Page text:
The football industry could "turn ugly quickly" as it struggles to come to terms with the coronavirus impact, said Jonas Baer-Hoffman, general secretary of world players' union Fifpro.
Hoffman was on the first of today's three conference calls that resulted in Euro 2020 being moved back a year.
Fifpro welcomed the move, saying it gave a chance to complete the club season, which is an economic priority.
But Hoffman is worried that, with no timeframe for when games will start again in Europe's major leagues, football will not be able to cope financially with a long period with no action.
"For the first time in decades, we're facing a real, consistent economic crisis in the industry," he said.
Hoffman added: "We must look at the socio-economic impact of coronavirus.
"Not just the players but other people employed through professional football - our industry employs hundreds of thousands. There is the potential for it to turn ugly very quickly.
"For the majority of our membership, male and female, the loss of income is as threatening as for any other worker and we are getting the first messages of lay-offs of players, withholding of wages and clubs being threatened.
"We know how football clubs budgets are managed. They're always right at the line or above it in terms of liquidity.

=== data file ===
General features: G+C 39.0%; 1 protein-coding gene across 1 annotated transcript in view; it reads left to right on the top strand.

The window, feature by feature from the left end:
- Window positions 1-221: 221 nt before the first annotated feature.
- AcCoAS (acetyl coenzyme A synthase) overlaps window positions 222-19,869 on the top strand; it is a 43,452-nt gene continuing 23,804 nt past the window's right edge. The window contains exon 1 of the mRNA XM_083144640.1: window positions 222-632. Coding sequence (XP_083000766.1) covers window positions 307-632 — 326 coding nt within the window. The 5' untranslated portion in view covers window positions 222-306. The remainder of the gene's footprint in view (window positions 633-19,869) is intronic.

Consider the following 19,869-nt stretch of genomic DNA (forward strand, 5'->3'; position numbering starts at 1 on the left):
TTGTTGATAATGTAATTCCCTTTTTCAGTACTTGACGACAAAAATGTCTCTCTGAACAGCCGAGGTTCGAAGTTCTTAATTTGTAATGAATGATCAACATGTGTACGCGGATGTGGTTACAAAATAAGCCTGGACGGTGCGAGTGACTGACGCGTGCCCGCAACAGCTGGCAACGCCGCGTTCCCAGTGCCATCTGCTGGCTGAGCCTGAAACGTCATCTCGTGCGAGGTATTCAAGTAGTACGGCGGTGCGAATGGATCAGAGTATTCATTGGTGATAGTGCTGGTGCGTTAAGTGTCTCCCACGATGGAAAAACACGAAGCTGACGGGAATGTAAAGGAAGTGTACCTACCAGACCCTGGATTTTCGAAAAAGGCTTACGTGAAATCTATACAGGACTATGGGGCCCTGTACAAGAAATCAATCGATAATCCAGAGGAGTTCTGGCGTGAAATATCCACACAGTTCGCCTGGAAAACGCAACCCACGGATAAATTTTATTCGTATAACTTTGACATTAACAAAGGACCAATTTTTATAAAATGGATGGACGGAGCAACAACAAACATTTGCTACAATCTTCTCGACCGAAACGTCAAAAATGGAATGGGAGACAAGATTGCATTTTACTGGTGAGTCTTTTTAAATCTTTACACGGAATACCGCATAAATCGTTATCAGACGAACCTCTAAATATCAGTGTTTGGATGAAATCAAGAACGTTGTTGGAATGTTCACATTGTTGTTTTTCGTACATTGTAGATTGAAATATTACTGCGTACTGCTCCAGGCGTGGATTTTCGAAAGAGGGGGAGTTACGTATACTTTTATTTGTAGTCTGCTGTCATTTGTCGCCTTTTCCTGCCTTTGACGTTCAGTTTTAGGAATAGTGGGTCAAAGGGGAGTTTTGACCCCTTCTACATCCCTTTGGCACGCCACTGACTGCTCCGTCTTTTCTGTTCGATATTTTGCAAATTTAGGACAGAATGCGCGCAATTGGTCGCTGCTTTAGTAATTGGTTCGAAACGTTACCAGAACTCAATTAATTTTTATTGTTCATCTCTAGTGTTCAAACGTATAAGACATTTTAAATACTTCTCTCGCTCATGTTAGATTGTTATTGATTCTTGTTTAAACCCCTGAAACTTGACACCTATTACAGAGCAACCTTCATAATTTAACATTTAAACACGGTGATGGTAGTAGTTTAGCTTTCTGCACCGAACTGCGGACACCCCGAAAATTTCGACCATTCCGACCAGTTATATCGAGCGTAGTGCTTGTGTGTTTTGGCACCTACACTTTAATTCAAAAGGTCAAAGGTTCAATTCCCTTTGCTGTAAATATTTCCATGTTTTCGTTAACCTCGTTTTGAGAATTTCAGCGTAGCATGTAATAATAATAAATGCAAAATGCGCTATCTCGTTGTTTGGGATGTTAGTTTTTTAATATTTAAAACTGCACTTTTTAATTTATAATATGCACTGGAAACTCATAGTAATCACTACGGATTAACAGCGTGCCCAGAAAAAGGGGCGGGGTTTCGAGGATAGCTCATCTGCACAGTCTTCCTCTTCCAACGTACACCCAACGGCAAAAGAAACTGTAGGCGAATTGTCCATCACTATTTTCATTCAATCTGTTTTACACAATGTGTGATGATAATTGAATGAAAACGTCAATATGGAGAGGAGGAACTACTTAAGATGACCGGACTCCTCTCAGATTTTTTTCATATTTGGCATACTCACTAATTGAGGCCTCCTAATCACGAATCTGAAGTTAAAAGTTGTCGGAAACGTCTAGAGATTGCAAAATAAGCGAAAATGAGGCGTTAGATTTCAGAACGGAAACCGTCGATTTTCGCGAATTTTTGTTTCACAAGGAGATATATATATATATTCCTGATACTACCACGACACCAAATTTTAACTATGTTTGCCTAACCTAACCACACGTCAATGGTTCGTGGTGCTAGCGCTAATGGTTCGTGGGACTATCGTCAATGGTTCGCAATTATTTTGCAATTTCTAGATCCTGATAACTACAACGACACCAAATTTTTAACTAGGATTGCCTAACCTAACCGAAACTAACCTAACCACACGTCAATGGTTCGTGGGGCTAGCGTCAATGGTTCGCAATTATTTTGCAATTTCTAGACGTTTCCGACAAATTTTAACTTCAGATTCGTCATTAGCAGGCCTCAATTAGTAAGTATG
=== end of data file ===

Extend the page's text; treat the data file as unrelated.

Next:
"If we don't respond quickly in terms of stabilising the cash flow we could see mass redundancies and mass lay-offs of players and other staff within weeks.
"In Ireland or the Nordic countries we have the first measure being taken that could affect the employment of players. Once those jobs are gone and those clubs are bankrupt, it is difficult for them to recover once coronavirus is over."
Fifpro are talking to Uefa and world governing body Fifa as a matter of urgency, aiming to secure short-term loans or grants, or secure future payments not due.
While this is the priority, there is the knowledge that once the game starts again, the need to make up for lost time will be huge.
In moving Euro 2020, Uefa have created space for the club game to end its competitions - as yet, no-one is seriously considering abandoning them.
Yet the desire is to finish the current campaign at the end of June, start the next one a few weeks later and then tag Euro 2020 on the end.
"What's clear is when we do start it will be an incredibly tight schedule," said Hoffman.
"We know how big a problem we have with the calendar when it comes to player welfare. In this scenario, the stress will be on the players.
"We will have tough conversations about when to play which matches and it will have to be managed, but the players are realising that unless we find solutions and play out the seasons, they might be out of work."
Fifpro have opened negotiations with Fifa about the difficulty of seasons running beyond the end of June and how that will work given most contracts expire at the end of May and June. One idea is emergency contract extensions that run for another couple of months, with a ban on players being transferred during that time.
However, all planning is for a season that is hypothetical.
"None of us know when our lives will be normal again - and putting 50,000 people in a stadium will not be the first thing we do," said Hoffman.
"When people do start going back to work, players won't be able to walk out of their apartments straight on to the pitch and play football. There will need to be time to get them back on their feet."